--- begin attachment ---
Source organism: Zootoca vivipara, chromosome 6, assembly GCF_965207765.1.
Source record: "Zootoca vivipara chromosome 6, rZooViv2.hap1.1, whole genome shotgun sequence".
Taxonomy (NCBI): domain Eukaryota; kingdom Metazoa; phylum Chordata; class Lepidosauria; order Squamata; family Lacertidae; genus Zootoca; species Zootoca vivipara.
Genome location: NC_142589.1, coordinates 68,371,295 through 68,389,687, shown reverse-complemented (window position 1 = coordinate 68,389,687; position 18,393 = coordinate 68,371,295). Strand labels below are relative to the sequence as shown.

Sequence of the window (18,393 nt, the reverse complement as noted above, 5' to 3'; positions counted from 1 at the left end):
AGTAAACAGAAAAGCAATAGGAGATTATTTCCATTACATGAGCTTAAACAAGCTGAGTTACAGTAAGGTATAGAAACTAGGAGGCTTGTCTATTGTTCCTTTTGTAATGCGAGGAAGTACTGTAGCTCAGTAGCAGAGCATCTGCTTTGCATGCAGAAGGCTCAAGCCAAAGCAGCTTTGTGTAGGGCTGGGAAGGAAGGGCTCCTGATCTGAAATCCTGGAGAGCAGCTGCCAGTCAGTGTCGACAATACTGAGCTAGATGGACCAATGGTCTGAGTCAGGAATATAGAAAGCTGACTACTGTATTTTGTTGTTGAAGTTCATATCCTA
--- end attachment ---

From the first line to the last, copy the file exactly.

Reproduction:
Source organism: Zootoca vivipara, chromosome 6, assembly GCF_965207765.1.
Source record: "Zootoca vivipara chromosome 6, rZooViv2.hap1.1, whole genome shotgun sequence".
Taxonomy (NCBI): domain Eukaryota; kingdom Metazoa; phylum Chordata; class Lepidosauria; order Squamata; family Lacertidae; genus Zootoca; species Zootoca vivipara.
Genome location: NC_142589.1, coordinates 68,371,295 through 68,389,687, shown reverse-complemented (window position 1 = coordinate 68,389,687; position 18,393 = coordinate 68,371,295). Strand labels below are relative to the sequence as shown.

Sequence of the window (18,393 nt, the reverse complement as noted above, 5' to 3'; positions counted from 1 at the left end):
AGTAAACAGAAAAGCAATAGGAGATTATTTCCATTACATGAGCTTAAACAAGCTGAGTTACAGTAAGGTATAGAAACTAGGAGGCTTGTCTATTGTTCCTTTTGTAATGCGAGGAAGTACTGTAGCTCAGTAGCAGAGCATCTGCTTTGCATGCAGAAGGCTCAAGCCAAAGCAGCTTTGTGTAGGGCTGGGAAGGAAGGGCTCCTGATCTGAAATCCTGGAGAGCAGCTGCCAGTCAGTGTCGACAATACTGAGCTAGATGGACCAATGGTCTGAGTCAGGAATATAGAAAGCTGACTACTGTATTTTGTTGTTGAAGTTCATATCCTA